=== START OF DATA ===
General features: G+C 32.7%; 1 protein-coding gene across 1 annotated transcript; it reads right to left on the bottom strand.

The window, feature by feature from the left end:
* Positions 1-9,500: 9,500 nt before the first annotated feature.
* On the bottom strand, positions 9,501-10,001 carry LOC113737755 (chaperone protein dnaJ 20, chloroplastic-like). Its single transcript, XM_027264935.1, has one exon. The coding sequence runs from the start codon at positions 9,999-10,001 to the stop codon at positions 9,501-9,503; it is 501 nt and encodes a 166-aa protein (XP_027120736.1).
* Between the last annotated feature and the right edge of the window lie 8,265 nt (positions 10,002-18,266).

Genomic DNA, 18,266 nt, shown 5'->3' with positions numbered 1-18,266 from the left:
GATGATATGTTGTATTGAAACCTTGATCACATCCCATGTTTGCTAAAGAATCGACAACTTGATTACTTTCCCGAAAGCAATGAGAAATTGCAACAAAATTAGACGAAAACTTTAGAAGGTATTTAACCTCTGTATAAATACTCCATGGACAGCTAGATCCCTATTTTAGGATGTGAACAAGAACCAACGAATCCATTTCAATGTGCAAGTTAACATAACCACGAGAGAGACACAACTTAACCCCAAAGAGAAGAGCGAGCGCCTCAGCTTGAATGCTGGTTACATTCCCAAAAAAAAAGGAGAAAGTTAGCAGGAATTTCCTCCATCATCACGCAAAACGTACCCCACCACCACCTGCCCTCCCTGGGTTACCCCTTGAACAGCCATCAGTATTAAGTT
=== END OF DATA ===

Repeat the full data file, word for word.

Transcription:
General features: G+C 32.7%; 1 protein-coding gene across 1 annotated transcript; it reads right to left on the bottom strand.

The window, feature by feature from the left end:
* Positions 1-9,500: 9,500 nt before the first annotated feature.
* On the bottom strand, positions 9,501-10,001 carry LOC113737755 (chaperone protein dnaJ 20, chloroplastic-like). Its single transcript, XM_027264935.1, has one exon. The coding sequence runs from the start codon at positions 9,999-10,001 to the stop codon at positions 9,501-9,503; it is 501 nt and encodes a 166-aa protein (XP_027120736.1).
* Between the last annotated feature and the right edge of the window lie 8,265 nt (positions 10,002-18,266).

Genomic DNA, 18,266 nt, shown 5'->3' with positions numbered 1-18,266 from the left:
GATGATATGTTGTATTGAAACCTTGATCACATCCCATGTTTGCTAAAGAATCGACAACTTGATTACTTTCCCGAAAGCAATGAGAAATTGCAACAAAATTAGACGAAAACTTTAGAAGGTATTTAACCTCTGTATAAATACTCCATGGACAGCTAGATCCCTATTTTAGGATGTGAACAAGAACCAACGAATCCATTTCAATGTGCAAGTTAACATAACCACGAGAGAGACACAACTTAACCCCAAAGAGAAGAGCGAGCGCCTCAGCTTGAATGCTGGTTACATTCCCAAAAAAAAAGGAGAAAGTTAGCAGGAATTTCCTCCATCATCACGCAAAACGTACCCCACCACCACCTGCCCTCCCTGGGTTACCCCTTGAACAGCCATCAGTATTAAGTT